Stores emptied of sanitizer, canned food, toilet paper, and water. Fights over the sale of limited supplies of face masks. Anger as congregations continue to gather for worship, prompting accusations of a lack of “social responsibility.” all over Asia, America and the EU
The COVID-19 virus has spread from Asia to Europe and North America rapidly over the past week, bringing with it a level of panic and angst—everywhere from the supermarket to the stock market to the local church—not seen in recent times. The global tally is now more than 125,000 infected and more than 4,600 dead. Here are some lessons for church
Your church’s worship will change. Hold tight to what is sacred—and hold everything else loosely.
Congregations are creatures of habit. Churches are built on traditions, liturgies, and order in worship. Over time, every church’s line between what is fundamental to the faith and what is merely institutionalized response gets blurred.
Does Communion have to be actual wine and unleavened bread to still count as holy? If you don’t actually lay hands on someone, are prayers of healing still effective? Does a church have to gather in the flesh to count as a congregation?
Every church, and every member of your church, will have different views on such often-undiscussed questions. The COVID-19 outbreak presents a needed moment of doctrinal stocktaking.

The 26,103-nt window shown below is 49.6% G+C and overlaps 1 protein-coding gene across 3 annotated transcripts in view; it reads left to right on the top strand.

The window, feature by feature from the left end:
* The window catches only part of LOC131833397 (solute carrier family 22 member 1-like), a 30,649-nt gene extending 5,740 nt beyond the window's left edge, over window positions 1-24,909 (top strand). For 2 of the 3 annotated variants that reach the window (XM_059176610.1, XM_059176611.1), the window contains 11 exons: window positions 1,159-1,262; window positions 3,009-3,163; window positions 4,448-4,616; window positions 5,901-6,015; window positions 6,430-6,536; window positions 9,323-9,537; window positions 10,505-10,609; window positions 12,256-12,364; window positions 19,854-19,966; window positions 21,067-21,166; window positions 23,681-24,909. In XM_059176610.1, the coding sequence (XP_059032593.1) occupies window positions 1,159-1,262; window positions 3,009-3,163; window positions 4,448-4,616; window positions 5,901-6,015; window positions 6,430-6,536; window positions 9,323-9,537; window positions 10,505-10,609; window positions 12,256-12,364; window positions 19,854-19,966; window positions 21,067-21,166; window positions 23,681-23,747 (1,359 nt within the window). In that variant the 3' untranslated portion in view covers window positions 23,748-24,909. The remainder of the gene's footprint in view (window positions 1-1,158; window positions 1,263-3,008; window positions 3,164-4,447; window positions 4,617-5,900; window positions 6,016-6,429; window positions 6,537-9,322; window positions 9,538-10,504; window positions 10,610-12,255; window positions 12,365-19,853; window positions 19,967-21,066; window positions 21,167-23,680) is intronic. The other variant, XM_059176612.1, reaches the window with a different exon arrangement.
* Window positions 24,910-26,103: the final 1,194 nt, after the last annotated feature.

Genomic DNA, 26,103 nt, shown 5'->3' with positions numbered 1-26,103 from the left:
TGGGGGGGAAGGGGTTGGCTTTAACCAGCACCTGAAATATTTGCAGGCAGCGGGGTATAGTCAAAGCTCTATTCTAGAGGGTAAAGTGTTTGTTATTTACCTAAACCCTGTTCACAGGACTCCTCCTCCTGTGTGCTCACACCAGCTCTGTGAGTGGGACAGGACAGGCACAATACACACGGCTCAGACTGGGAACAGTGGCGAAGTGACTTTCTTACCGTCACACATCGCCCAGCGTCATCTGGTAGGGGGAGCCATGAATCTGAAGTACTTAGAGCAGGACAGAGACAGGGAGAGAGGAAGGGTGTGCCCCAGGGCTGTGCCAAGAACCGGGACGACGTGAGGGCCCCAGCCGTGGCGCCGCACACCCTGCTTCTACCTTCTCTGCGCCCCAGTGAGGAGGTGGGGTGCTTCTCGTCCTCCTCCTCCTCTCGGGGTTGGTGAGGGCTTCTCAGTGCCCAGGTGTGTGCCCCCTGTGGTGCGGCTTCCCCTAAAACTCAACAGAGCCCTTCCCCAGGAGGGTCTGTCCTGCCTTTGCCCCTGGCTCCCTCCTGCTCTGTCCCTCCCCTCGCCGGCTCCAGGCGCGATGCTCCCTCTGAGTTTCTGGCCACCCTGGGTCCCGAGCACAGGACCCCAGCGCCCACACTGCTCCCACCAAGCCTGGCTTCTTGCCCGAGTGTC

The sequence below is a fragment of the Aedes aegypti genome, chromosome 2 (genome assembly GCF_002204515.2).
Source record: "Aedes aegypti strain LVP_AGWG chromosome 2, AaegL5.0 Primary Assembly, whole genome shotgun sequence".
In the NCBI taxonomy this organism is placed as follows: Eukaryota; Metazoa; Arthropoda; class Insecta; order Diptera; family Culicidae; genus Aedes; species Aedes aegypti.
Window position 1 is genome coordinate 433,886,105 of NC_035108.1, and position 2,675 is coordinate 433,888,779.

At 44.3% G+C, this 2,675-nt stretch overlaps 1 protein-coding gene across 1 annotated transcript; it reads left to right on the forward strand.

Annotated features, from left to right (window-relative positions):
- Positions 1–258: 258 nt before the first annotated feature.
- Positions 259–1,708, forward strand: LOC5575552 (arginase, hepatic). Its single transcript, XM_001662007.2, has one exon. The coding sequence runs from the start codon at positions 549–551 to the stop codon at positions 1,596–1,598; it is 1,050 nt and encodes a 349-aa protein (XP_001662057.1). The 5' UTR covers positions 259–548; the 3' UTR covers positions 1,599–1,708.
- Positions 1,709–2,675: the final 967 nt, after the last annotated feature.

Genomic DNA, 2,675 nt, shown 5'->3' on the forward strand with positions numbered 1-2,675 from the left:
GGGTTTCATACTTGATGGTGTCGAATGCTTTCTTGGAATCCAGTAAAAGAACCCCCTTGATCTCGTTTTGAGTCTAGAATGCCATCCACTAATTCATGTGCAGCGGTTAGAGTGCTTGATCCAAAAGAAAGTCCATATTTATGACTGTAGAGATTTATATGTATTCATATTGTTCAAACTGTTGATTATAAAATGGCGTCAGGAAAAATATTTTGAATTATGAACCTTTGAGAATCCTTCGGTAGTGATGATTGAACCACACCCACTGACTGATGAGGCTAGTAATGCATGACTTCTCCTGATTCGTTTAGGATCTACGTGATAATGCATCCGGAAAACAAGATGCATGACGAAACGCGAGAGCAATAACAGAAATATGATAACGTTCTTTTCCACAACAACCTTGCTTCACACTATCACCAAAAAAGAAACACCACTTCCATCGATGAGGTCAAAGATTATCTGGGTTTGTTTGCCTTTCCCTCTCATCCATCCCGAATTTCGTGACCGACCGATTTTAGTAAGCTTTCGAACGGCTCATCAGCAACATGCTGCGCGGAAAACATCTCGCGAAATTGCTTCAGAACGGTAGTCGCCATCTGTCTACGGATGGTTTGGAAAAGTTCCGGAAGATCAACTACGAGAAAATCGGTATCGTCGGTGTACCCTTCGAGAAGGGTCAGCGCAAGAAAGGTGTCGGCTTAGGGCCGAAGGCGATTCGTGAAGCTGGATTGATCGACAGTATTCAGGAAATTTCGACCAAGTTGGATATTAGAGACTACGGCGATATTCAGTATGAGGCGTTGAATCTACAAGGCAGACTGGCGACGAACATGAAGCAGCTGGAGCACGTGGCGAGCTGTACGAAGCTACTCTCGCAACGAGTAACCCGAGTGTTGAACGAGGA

In practical terms, a church’s response will vary depending on its doctrine, local context, and exposure to suspected cases of COVID-19. There is no correct answer; all are seeking the most appropriate response in extraordinary times.
Be a strong leader. Your members will want guidance.
In moments of crisis, people are looking for leadership, The first responsibility of the leader is to remain calm. Panic causes tunnel vision, which is terrible for decision-making. Strong leadership reminds people that God is in control of every situation and there is never a reason to panic.
Love your neighbor. Good deeds will go a long way with a fearful public.
While much of the secular world’s response to the virus has been inward-looking, driven by fear, the COVID-19 situation presents a God-given chance to shine in the darkness of the moment. However, for that to happen, the church must look beyond its own concerns and awaken to the opportunity.
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